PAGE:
How To Keep Kosher While Traveling Internationally
Whether you’re a frequent flyer or you’re about to soar through the sky for the first time, let’s get down to the important stuff … food! As a Jewish mom of four, preparing for international travel isn’t just Googling local attractions and making sure everyone packed enough underwear — it’s also creating a detailed meal plan.
Keeping kosher means you can’t just swing by any local eatery and grab a quick bite. But here’s the good news: with a little planning, keeping kosher doesn’t have to be stressful. Here are some of my top tips for keeping kosher while traveling.
For The Flight
Pack Your Own Snacks
Before your flight, stock up on bites that you can easily get through airport security. I usually pack seaweed crisps, spiced almonds, trail mixes, gluten-free muffins, veggie sticks, and better-for-you protein bars— lately, I’ve been obsessed with the plant-based bars from Orgain.
For a more filling snack, I keep canned sardines and even a full salad in my carry-on bag. If you load your salad ingredients into a Ziploc bag and then keep your dressing in a little cup on the side — in your liquids bag,so you don’t get stopped in security— you’ll have a healthy snack within arm’s reach. When you’re ready to munch, pour the dressing into the bag and give it a good shake!
Kosher Airplane Meal Alternatives
Yes, airplanes do offer kosher meals. But, the kosher meal isn’t your only option. I’ll often order the raw option. You can order a raw meal that’s chock full of fresh fruits and vegetables.
You could top the raw meal with a packed can of tuna too, however, be warned —cracking open canned fish at 30,000 feet up in the sky isn’t the best way to become besties with your airplane neighbor. But you’ll feel satisfied!
Another snack suggestion: pack some instant miso soups in your carry-on luggage. You’ll just need to ask the stewardess for a large coffee cup and some hot water — voilà, a warm meal in no time.
For Your Stay
Pre-Order Cookware from Amazon
Whether you’re renting an Airbnb or staying in a hotel, you’ll need to think about cookware. A few days before a big trip, my husband and I usually order a cheap pot and omelet pan straight to our home-away-from-home, so it’s ready for us when we arrive. Amazon Prime offers free two-day shipping, making it super convenient. Do a cost assessment analyzing eating out versus spending on cookware and ingredients; alternatively, considering bringing cookware along if you have space available.
If we’re staying in an Airbnb, I’ll cook as I would at home. But, if we’re staying at a hotel then I work closely with the food services on location. Some advice: before you arrive, speak with someone who works in the kitchen to explain your mealtime needs and let them know you’ll be bringing special cookware. When you arrive, remind them of your restrictions and ask if they have any questions. Teamwork makes the kosher dream-work!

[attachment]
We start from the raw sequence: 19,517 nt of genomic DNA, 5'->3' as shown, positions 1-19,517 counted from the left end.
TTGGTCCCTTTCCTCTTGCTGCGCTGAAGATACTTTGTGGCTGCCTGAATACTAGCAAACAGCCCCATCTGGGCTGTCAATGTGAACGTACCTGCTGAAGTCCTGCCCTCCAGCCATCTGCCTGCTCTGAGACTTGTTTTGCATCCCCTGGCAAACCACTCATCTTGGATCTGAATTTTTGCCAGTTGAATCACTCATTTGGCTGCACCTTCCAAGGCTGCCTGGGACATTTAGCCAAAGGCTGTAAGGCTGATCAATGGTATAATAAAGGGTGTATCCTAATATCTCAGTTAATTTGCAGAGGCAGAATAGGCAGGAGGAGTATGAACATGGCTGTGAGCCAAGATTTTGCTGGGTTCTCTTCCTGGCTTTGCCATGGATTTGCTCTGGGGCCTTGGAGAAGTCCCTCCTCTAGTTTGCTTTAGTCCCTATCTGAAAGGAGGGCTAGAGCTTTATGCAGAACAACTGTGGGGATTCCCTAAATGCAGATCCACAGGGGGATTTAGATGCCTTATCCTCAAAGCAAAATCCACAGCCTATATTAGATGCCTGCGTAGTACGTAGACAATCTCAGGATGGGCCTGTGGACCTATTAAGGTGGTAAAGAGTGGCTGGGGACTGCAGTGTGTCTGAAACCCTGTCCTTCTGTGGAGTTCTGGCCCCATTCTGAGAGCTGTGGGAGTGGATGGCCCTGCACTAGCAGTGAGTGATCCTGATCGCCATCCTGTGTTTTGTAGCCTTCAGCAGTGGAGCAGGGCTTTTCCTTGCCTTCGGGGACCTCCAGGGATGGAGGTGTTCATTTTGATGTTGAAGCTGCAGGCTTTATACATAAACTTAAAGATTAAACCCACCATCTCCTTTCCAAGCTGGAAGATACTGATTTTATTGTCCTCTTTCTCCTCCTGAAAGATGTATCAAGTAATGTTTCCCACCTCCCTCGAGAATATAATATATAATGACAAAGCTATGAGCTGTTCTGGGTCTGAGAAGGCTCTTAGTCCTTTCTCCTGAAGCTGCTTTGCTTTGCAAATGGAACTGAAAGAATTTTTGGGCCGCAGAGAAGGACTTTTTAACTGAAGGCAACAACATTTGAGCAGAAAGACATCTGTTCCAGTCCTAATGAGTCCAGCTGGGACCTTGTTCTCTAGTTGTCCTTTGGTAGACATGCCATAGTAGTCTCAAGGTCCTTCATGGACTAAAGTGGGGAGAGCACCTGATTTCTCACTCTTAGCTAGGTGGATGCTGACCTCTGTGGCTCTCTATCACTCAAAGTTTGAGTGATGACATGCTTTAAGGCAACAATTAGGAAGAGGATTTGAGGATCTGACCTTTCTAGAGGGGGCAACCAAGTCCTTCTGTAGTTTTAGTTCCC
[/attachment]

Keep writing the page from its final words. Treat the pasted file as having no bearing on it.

If you plan to cook your own meals, pre-order groceries and have them shipped to your temporary home the day you arrive. I’ve done this for years! There are plenty of websites you can use, like iHerb or Amazon. It’s also possible to research grocery stories beforehand and see what is available where you’re going.
Pre-Order Meats from a Kosher Website
Depending on where you’re visiting, you can usually pre-order kosher meats straight to your Airbnb. Check out Grow and Behold or KOL — they’re my go-to places since they offer high-quality, grass-fed meats. If I’m feeling ambitious, I’ll bring frozen meat in my suitcase — not a bad option if you have the space and you’re a carnivore!
Hotel Life? Ask for a Refrigerator In Your Room
Whether you’re trying to store groceries or looking to keep leftovers fresh, having a refrigerator in your room is a huge plus. When you book your hotel, ask the front desk staff if your room comes with a mini-fridge. If not, they may be able to make accommodations for you. I stock my fridge with hummus, olives, berries, and cut crudités so we snack well!
Bring Snacks in Ziploc Bags
So, you’ve traveled halfway around the world, and now you want to explore the sights. With all that walking, you bet your stomach will start growling at some point. I pack large bags of nuts, seeds, and crackers in my suitcase plus some Ziploc bags so I can portion out the days treats. If you’re visiting somewhere hot, avoid chocolates and other goodies than can melt.
For Dining Out
Do Your Research Before Your Trip
Before you even board your flight, do a quick Google search and find a few nearby kosher restaurants. Many eateries have a basic garden salad, but, there are plenty of kosher restaurants that will offer a more robust menu and know your exact needs.
Translate Kosher-Friendly Food Names & Keep a List Handy
My husband was recently in Tokyo for work and wanted to indulge in some sashimi. He had someone translate and write down the kosher dishes so when he got to the restaurant, he just had to hand the chef his order! Local JCC’s often also have a list of kosher fishes or list out kosher options — use them as a resource. This is a great trick if you’re traveling to a country where you don’t know the language. And now you’re off on your kosher adventure!
Nealy Fischer is the founder of The Flexible Chef. Throughout her career as a celebrated wellness entrepreneur and yoga teacher, she’s inspired people to live their most extraordinary lives. Her popular cooking videos have attracted a loyal following and her craveable recipes are regularly featured across print and online media. Together with her husband and four kids, she splits her time between Hong Kong, Israel, and Montana.